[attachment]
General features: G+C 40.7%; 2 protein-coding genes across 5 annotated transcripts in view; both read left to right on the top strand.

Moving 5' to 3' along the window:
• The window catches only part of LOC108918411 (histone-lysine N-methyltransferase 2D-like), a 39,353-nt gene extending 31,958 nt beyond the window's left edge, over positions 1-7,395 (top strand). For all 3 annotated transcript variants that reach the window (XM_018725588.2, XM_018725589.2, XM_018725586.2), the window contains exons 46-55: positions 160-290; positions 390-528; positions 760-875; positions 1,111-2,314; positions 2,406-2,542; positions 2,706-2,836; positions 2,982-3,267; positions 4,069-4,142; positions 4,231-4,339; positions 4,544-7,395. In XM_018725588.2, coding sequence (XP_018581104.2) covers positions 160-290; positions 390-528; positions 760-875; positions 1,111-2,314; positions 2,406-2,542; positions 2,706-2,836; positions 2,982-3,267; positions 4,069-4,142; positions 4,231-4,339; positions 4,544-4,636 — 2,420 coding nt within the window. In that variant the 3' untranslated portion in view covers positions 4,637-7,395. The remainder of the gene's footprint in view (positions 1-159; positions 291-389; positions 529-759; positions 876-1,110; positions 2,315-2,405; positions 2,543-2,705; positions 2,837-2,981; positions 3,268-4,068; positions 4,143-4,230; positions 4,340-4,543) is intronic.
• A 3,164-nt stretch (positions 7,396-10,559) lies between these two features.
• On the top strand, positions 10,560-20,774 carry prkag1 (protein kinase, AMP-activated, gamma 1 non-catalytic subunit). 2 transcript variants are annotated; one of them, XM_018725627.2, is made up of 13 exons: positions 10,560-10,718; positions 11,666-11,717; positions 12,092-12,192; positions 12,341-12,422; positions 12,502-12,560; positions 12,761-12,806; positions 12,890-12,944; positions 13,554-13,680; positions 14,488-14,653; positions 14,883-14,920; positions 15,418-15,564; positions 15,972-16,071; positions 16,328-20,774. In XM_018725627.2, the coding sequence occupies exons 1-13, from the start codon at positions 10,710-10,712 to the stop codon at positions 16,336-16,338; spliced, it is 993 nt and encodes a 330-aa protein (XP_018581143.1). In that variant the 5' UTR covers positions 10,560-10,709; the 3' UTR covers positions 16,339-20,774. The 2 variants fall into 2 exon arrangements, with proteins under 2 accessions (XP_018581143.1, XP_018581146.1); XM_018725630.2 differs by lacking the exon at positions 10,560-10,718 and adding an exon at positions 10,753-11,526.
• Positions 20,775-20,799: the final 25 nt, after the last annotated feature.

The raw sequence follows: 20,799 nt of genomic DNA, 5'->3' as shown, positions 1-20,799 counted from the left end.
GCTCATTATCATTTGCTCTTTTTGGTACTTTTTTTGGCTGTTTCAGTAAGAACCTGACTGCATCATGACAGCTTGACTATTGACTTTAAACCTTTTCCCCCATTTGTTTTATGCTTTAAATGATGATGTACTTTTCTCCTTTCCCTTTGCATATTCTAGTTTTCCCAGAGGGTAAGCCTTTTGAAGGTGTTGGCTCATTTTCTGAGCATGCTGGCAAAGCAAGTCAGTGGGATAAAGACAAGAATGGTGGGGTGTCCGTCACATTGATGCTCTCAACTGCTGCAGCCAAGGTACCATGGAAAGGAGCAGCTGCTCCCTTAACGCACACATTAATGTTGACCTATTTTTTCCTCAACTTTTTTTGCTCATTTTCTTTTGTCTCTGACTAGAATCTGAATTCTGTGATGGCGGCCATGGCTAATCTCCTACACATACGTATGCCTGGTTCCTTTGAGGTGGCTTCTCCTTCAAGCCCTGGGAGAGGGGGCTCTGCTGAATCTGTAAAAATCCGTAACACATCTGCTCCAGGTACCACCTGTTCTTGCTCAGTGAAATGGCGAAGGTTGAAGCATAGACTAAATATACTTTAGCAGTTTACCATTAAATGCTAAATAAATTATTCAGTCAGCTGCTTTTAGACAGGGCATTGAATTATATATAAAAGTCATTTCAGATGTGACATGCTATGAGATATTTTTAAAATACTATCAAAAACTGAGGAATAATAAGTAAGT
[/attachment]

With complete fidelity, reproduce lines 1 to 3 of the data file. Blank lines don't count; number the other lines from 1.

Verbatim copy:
General features: G+C 40.7%; 2 protein-coding genes across 5 annotated transcripts in view; both read left to right on the top strand.

Moving 5' to 3' along the window:
• The window catches only part of LOC108918411 (histone-lysine N-methyltransferase 2D-like), a 39,353-nt gene extending 31,958 nt beyond the window's left edge, over positions 1-7,395 (top strand). For all 3 annotated transcript variants that reach the window (XM_018725588.2, XM_018725589.2, XM_018725586.2), the window contains exons 46-55: positions 160-290; positions 390-528; positions 760-875; positions 1,111-2,314; positions 2,406-2,542; positions 2,706-2,836; positions 2,982-3,267; positions 4,069-4,142; positions 4,231-4,339; positions 4,544-7,395. In XM_018725588.2, coding sequence (XP_018581104.2) covers positions 160-290; positions 390-528; positions 760-875; positions 1,111-2,314; positions 2,406-2,542; positions 2,706-2,836; positions 2,982-3,267; positions 4,069-4,142; positions 4,231-4,339; positions 4,544-4,636 — 2,420 coding nt within the window. In that variant the 3' untranslated portion in view covers positions 4,637-7,395. The remainder of the gene's footprint in view (positions 1-159; positions 291-389; positions 529-759; positions 876-1,110; positions 2,315-2,405; positions 2,543-2,705; positions 2,837-2,981; positions 3,268-4,068; positions 4,143-4,230; positions 4,340-4,543) is intronic.